'Too clean' homes may expose children to allergies
By Catholic Online (NEWS CONSORTIUM)
6/6/2014 (3 years ago)
Catholic Online (www.catholic.org)
The news will come as a boon to parents who lack housekeeping skills. An overly clean home, may in fact, be bad for children. Doctors say that sterile environments, free of everyday bacteria could lessen a child's immune system, making them more susceptible for allergies.
Far from sucking a baby's breath, dog and cat dander may in fact be good for infants as it builds their respiratory immune systems.
LOS ANGELES, CA (Catholic Online) - Medical authorities say that infants are much less likely to suffer from allergies or wheezing if they are exposed to household bacteria and allergens from rodents, roaches and cats during their first year of life.
The study came as a complete shock to researchers. Earlier studies had previously found an increased risk of asthma among inner-city dwellers exposed to high levels of roach, mouse and pet droppings and allergens.
"What we found was somewhat surprising and somewhat contradictory to our original predictions," study co-author Dr. Robert Wood says. The chief of the Division of Allergy and Immunology at the Johns Hopkins Children's Center in Baltimore, Wood says "It turned out to be completely opposite -- the more of those three allergens you were exposed to, the less likely you were to go on to have wheezing or allergy."
It was discovered that about 41 percent of allergy-free and wheeze-free children in the study grew up in homes that were rich with allergens and bacteria. By contrast, only eight percent of children who suffered from both allergy and wheezing had been exposed to these substances in their first year of life.
The theory entitled "hygiene hypothesis" holds that children in overly clean houses are more apt to suffer allergies because their bodies don't have the opportunity to develop appropriate responses to allergens.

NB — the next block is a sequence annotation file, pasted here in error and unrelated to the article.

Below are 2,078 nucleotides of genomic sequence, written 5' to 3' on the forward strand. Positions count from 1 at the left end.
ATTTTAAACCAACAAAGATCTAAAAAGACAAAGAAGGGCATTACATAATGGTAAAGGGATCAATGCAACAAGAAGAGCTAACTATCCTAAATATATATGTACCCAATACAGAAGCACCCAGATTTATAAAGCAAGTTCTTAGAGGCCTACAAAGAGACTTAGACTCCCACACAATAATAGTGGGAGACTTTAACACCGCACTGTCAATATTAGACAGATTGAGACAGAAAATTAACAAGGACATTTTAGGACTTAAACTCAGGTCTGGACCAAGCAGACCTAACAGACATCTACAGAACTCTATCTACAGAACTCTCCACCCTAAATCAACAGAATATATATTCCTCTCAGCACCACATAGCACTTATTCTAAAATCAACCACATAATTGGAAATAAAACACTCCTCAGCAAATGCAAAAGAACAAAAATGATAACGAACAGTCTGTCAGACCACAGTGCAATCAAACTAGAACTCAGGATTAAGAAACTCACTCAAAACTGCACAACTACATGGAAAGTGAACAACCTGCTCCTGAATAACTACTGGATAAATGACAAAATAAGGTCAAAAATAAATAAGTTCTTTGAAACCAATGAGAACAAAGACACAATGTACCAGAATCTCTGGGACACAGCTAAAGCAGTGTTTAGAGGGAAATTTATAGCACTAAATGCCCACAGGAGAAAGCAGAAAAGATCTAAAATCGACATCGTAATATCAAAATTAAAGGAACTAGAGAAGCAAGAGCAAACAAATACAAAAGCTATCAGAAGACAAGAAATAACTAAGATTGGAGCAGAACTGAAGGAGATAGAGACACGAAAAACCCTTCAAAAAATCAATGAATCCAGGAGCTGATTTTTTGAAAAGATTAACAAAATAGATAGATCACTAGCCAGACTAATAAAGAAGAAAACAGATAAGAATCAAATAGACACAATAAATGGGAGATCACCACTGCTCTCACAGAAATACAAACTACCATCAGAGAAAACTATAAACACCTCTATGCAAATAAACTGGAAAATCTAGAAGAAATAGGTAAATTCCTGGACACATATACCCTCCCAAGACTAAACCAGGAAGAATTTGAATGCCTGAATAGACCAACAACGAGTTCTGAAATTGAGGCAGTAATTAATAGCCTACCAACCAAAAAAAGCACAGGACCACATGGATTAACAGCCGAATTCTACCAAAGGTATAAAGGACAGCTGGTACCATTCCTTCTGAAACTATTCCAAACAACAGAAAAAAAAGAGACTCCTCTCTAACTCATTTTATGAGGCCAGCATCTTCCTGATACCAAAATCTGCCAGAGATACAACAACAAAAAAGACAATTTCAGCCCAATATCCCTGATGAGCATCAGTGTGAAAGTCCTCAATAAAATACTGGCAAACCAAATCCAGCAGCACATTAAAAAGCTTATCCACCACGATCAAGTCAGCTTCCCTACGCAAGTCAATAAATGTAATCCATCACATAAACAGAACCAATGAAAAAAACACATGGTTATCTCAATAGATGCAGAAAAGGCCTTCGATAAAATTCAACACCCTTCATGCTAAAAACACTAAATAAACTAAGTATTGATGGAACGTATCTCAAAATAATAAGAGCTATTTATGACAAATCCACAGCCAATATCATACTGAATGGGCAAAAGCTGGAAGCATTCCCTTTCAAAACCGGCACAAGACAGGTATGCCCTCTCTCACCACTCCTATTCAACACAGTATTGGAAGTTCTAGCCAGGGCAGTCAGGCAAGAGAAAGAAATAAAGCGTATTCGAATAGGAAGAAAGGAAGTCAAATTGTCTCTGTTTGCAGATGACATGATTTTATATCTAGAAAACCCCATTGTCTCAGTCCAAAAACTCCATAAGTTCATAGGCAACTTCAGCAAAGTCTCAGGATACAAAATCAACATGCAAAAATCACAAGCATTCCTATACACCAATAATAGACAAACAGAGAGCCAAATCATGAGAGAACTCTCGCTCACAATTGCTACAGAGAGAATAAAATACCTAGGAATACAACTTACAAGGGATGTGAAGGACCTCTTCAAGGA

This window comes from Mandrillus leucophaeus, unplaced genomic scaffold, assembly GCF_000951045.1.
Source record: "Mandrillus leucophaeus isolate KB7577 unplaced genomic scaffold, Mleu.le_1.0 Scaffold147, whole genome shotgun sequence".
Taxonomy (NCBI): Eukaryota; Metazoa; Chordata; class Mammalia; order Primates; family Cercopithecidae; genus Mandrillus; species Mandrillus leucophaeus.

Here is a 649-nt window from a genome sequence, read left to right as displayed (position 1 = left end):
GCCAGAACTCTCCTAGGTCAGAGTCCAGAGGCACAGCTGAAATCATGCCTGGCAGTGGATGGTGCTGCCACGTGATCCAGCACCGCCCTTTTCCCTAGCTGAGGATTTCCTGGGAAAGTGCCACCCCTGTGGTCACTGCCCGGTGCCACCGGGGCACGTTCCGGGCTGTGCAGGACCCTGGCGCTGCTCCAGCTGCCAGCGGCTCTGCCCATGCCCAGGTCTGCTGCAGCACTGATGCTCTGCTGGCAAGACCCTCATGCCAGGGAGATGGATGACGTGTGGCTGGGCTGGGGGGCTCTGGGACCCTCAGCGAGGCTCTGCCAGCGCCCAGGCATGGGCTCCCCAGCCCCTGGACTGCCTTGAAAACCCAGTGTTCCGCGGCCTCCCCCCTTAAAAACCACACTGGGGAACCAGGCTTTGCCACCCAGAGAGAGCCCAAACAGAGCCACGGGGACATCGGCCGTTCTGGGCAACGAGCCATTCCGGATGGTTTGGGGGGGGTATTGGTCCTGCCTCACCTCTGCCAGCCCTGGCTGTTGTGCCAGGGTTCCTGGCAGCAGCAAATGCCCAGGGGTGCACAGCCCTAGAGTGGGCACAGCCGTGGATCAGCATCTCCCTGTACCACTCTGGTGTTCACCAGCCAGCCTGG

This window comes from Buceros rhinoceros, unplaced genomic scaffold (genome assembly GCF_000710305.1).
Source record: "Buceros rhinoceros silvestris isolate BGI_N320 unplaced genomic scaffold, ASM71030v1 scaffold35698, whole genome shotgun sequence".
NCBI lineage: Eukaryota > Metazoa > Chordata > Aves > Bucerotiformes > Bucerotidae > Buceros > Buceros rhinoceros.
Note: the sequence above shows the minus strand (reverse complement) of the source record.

"The environment appears to play a role, and if you have too clean of an environment the child's immune system is not going to be stimulated," Dr. Todd Mahr, an allergist-immunologist in La Crosse, Wisconsin says. The chair of the American Academy of Pediatrics' Section on Allergy & Immunology, Mahr alluded to the fact that prior research has shown that children who grow up on farms have lower allergy and asthma rates. This is possibly explained due to their regular exposure to bacteria and microbes, the researchers noted in background material.
Childhood allergies are an ongoing problem in the United States. As many as half of all 3-year-olds in the U.S. suffer from wheezing illnesses.
Recurrent wheezing and allergies are considered a risk factor for asthma in later life. According to the American Lung Association, asthma remains one of the most common pediatric illnesses, affecting about seven million American children.
Copyright 2017 - Distributed by THE CALIFORNIA NETWORK
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